I'm Wide Awake, It's Morning

Nobody can skewer young love with the gauche emotion, mordant wit or rude detail of Conor Oberst. The Bright Eyes maestro is only twenty-four, but he's broken a career's worth of hearts, strumming his acoustic guitar and chronicling his romantic torments in indie-rock gems such as "Going for the Gold." He commands a cult of hot, sullen Conorites who would gladly crawl through broken glass to lick his plectrum. And though he blew up nationwide with his previous album, 2002's Lifted, and is a veteran of both the Vote for Change Tour and The O.C., he still sticks to the tiny indie label he helped establish in 1993, when he was just a thirteen-year-old Omaha, Nebraska, kid peddling his home demos. Respect!

His two new albums are completely different animals. I'm Wide Awake, It's Morning is a masterpiece of country-flavored heartland angst, plowing the musical ground between The Freewheelin' Bob Dylan and the Cure's Seventeen Seconds. Digital Ash in a Digital Urn is a more self-conscious studio experiment, with Kid A-inspired synth diddles. Any mortal songwriter would get slaughtered attempting the emotional excesses of these tunes; sometimes it takes four or five minutes to tell whether it's a good one or not. But Oberst is brilliant at going too far, riding the subways with grievous angels and lost souls even more screwed up than he is. He really puts on the chill in Wide Awake's "Lua," an acoustic ballad about doing drugs all night with a desperate lover with a heavy heart ("So many men stronger than me/Have thrown their backs out trying to lift it"). By morning, they can't even recognize each other. You'd have to go back to Guns n' Roses' "Night Train" for a more harrowing chemical romance, especially when Oberst croaks, "Me, I'm not a gamble/You can count on me to split."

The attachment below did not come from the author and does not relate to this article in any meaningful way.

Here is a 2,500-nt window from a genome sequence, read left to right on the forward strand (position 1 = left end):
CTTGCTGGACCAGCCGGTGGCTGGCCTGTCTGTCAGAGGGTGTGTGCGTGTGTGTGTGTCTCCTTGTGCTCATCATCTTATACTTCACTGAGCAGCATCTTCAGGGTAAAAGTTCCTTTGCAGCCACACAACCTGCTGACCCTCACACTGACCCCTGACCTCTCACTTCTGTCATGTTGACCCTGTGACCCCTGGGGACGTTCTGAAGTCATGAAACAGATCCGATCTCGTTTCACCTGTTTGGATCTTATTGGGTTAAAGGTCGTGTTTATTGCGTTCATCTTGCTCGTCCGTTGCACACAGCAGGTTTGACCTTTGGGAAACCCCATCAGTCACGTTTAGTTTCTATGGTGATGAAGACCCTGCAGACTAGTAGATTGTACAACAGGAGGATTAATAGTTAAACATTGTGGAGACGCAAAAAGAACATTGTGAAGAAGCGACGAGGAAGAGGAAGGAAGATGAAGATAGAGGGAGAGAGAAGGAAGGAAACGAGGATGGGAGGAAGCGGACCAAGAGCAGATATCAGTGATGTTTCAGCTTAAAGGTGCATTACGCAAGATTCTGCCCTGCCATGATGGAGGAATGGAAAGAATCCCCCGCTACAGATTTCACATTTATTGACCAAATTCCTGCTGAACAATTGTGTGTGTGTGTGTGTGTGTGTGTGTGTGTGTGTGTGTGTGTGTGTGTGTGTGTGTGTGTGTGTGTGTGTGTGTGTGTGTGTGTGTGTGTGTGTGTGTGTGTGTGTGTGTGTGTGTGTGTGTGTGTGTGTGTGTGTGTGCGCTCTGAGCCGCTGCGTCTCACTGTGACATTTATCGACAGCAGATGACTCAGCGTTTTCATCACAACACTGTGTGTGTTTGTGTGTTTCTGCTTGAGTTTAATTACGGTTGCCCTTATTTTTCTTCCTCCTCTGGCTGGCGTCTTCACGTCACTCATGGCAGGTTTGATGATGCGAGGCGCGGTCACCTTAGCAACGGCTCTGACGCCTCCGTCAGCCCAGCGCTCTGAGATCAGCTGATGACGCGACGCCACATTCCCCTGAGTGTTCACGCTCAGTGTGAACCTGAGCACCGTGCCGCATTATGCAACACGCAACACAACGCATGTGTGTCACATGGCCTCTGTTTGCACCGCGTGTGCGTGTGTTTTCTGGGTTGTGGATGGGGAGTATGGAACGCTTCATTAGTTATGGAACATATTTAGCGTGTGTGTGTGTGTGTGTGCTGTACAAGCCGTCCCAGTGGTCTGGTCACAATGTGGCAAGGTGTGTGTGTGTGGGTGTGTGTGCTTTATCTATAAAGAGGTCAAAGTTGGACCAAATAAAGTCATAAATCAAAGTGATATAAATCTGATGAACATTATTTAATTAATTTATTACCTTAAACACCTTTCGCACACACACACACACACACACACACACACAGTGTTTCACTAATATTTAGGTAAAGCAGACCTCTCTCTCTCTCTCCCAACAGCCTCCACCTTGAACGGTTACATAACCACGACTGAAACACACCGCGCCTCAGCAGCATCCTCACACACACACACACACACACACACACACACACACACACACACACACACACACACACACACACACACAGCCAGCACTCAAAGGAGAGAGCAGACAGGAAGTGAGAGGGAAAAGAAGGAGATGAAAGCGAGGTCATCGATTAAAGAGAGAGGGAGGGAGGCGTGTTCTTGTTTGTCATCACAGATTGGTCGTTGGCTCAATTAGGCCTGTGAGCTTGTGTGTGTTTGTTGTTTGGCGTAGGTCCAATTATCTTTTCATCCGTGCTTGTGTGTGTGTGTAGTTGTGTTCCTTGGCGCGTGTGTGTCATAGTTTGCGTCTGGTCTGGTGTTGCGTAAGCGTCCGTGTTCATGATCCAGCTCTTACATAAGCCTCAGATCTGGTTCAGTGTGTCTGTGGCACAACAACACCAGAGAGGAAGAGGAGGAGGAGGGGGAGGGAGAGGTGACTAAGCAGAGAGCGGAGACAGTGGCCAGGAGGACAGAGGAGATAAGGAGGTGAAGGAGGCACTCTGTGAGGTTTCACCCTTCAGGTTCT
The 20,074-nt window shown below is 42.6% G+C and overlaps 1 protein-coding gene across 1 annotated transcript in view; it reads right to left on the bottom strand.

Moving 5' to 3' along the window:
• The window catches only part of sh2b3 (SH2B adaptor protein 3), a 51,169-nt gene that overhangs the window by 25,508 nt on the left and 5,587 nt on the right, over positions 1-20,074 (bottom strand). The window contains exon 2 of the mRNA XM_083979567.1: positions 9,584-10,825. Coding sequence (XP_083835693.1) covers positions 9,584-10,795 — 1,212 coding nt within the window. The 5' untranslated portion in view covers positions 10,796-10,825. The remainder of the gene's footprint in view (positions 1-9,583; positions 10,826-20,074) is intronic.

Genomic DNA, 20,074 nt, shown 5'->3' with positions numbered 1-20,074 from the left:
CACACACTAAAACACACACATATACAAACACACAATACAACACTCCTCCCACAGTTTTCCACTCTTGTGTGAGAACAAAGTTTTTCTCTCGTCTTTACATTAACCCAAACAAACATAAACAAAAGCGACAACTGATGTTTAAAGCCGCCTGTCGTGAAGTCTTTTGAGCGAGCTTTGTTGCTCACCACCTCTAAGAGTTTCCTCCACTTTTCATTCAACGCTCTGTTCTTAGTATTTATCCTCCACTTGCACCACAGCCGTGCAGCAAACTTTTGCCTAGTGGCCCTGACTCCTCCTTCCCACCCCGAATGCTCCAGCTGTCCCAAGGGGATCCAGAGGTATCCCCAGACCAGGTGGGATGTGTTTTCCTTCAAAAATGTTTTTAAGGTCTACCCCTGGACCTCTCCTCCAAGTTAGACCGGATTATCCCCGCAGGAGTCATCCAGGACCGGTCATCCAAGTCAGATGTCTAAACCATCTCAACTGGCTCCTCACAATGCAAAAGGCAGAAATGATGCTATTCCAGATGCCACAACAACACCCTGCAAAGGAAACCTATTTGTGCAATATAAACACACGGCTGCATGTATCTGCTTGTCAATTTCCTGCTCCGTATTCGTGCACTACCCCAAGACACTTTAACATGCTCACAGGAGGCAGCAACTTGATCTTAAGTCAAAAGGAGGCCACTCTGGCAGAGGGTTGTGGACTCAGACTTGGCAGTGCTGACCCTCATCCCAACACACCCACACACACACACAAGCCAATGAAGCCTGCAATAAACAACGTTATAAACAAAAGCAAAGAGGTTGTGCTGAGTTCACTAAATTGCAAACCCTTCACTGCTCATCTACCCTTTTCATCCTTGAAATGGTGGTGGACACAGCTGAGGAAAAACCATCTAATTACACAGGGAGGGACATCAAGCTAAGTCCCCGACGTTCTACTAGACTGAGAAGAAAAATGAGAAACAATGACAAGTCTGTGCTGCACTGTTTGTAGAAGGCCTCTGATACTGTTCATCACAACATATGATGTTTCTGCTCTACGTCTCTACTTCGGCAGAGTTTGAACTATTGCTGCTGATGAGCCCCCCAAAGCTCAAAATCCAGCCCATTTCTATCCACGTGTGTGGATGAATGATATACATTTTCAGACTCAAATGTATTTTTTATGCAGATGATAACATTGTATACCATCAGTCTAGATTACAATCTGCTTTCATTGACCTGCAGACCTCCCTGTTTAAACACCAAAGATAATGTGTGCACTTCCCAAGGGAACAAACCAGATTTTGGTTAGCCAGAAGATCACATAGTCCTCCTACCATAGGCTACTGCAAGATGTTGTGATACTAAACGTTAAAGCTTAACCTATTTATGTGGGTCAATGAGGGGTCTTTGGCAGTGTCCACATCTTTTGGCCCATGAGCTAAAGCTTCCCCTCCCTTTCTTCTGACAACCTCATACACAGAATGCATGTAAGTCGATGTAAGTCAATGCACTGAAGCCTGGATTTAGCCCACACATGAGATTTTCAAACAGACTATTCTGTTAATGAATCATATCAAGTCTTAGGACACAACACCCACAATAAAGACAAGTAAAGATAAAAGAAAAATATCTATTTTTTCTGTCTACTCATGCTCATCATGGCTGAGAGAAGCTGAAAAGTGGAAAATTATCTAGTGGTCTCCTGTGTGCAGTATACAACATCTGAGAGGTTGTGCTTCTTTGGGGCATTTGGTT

Wide Awake has the loose, spontaneous feel of a Bright Eyes show, where Oberst basically just plays with whichever musical friends feel like showing up. Emmylou Harris harmonizes on three tracks — if people are going to keep comparing you to Gram Parsons, you may as well go all the way — though she's more of a symbolic casting coup than a musical presence. But it comes down to the songs, and these are the most intense he's ever written, one instant classic after another. Oberst burns through throwaway couplets ("The moon's laying low in the sky/Forcing everything metal to shine") and full-blown New York love songs such as "Train Under Water." Best of all, there's the longtime live fave "First Day of My Life," a rapturous ditty with the sharpest and simplest lines he's ever sung about long-term romance: "I'd rather be working for a paycheck/ Than waiting to win the lottery."

The superbly titled Digital Ash is strangely backloaded: The good songs don't start kicking in until about halfway through, after many synth glitches and botched break beats. But once it gets going, it's phenomenal, with OMD-style guitar and keyboard hooks from the Yeah Yeah Yeahs' Nick Zinner, the wispy indie-rock love god who takes up almost as much eyelash-cheekbone room as Oberst. It's definitely weird: Both albums feature a song that takes bits of melody from the Dead Milkmen's "Punk Rock Girl" (Digital's "Gold Mine Gutted" and Awake's "At the Bottom of Everything"), normally not a font of folk-rock inspiration. But that kind of stylistic perversity is what lets Oberst keep defying the rules. How far can he go? Stay tuned.

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